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I have a list of data frames, all containing numeric data. How would I go about changing the internal data.frames such that NA values = 0 and anything > or = 1, equals 1. Basically, convert to a data.frames of zero and one.

A quick example.

x <- list()
x$a <- data.frame(c(NA, NA, 7, 7, NA), c(1,1,NA,NA,NA))
x$b <- data.frame(c(NA, NA, 7, 7, NA), c(1,1,NA,NA,NA))
x$c <- data.frame(c(NA, NA, 7, 7, NA), c(1,1,NA,NA,NA))

Generally, if I was only doing one I would do something like:

x$a[x$a >= 1] <- 1
x[is.na(x$a)] <- 0

Now, how do I apply that across an entire list?

UPDATE: Anyone care to add a solution with ldply() for good measure?

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3 Answers 3

up vote 4 down vote accepted

There's probably a shorter / more efficient solution, but this works:

lapply(x, function(y) {y[y >= 1] <- 1; y[is.na(y)] <- 0; y})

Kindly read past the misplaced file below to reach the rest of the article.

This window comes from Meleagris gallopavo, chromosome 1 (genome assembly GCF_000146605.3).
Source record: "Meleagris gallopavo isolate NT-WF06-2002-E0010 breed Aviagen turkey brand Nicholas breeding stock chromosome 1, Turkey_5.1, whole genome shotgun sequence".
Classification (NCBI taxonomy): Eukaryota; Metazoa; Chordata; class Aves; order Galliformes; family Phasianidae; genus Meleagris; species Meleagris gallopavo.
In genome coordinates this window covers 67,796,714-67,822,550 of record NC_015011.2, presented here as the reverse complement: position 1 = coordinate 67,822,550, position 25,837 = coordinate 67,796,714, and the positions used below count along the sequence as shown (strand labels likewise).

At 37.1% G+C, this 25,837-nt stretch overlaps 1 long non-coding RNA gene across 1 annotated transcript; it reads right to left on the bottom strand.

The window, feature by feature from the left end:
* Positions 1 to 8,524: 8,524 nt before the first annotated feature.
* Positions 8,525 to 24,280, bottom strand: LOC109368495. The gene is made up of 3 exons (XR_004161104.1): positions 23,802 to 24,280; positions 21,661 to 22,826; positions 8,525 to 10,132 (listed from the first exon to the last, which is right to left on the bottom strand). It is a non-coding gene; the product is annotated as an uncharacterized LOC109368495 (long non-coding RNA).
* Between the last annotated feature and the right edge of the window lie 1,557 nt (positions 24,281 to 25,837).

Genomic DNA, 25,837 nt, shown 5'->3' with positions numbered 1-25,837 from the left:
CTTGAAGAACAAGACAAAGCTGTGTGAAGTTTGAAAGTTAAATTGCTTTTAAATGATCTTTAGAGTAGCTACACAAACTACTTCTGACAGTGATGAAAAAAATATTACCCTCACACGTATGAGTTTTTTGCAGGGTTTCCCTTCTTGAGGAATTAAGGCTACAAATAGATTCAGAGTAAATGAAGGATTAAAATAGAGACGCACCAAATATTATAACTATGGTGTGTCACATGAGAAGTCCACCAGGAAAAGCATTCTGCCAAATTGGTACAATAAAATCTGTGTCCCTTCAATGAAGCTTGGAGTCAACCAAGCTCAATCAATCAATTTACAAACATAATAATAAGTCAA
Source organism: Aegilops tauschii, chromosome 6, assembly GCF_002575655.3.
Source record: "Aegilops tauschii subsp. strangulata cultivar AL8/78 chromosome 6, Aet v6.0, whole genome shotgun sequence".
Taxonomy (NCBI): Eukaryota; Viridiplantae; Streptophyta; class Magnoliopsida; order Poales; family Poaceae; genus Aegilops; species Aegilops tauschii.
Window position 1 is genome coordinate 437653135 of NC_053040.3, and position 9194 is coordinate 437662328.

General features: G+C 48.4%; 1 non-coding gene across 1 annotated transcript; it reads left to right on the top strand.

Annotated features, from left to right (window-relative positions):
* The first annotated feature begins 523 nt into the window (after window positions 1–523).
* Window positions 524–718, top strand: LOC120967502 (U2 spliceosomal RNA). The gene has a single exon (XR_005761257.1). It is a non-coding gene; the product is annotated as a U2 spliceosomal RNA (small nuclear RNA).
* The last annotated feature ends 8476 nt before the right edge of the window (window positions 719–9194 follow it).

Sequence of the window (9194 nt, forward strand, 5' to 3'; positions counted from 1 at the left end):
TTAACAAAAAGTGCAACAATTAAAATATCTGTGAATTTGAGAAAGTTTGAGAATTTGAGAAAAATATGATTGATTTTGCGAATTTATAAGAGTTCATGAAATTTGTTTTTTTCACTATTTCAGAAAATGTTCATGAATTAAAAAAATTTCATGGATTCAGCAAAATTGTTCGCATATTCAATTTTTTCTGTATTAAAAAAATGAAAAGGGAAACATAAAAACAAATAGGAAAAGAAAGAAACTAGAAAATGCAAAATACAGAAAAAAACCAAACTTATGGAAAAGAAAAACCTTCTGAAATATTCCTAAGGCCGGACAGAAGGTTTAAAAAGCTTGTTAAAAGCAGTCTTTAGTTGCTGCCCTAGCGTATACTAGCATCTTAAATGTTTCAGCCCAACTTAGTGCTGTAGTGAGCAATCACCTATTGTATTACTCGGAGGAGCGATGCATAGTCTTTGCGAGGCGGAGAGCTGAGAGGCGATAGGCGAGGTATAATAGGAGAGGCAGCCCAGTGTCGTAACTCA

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On a list of 5 data.frames worth 10.000 rows each, this solution comes first (10 replicates takes 0.13 s) (then Chase's (0.31 s) and then Ramnath's (2.3 s)). –  Roman Luštrik May 4 '11 at 7:35

Nest apply within lapply:

lapply(x, function(x) 
    apply(x, 2, function(y) ifelse(is.na(y), 0, ifelse(y >= 1, 1, y))
    )
)
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Here's another really convoluted way to do it. It works by first replacing all NAs by a 0, and then picking the minimum of a number and 1. This is just for the sake of illustration and fun, and is NOT recommended since it is nightmarish code to maintain!

lapply(lapply(x, function(y) replace(y, is.na(y), 0)), sapply, pmin, 1)
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I thought of a similar solution, but it will not provide correct answers if there are negative numbers and the OP wanted to keep them as they were. –  Joshua Ulrich May 3 '11 at 19:33
    
@Joshua. You are right. I edited the solution to account for this behavior –  Ramnath May 3 '11 at 21:00

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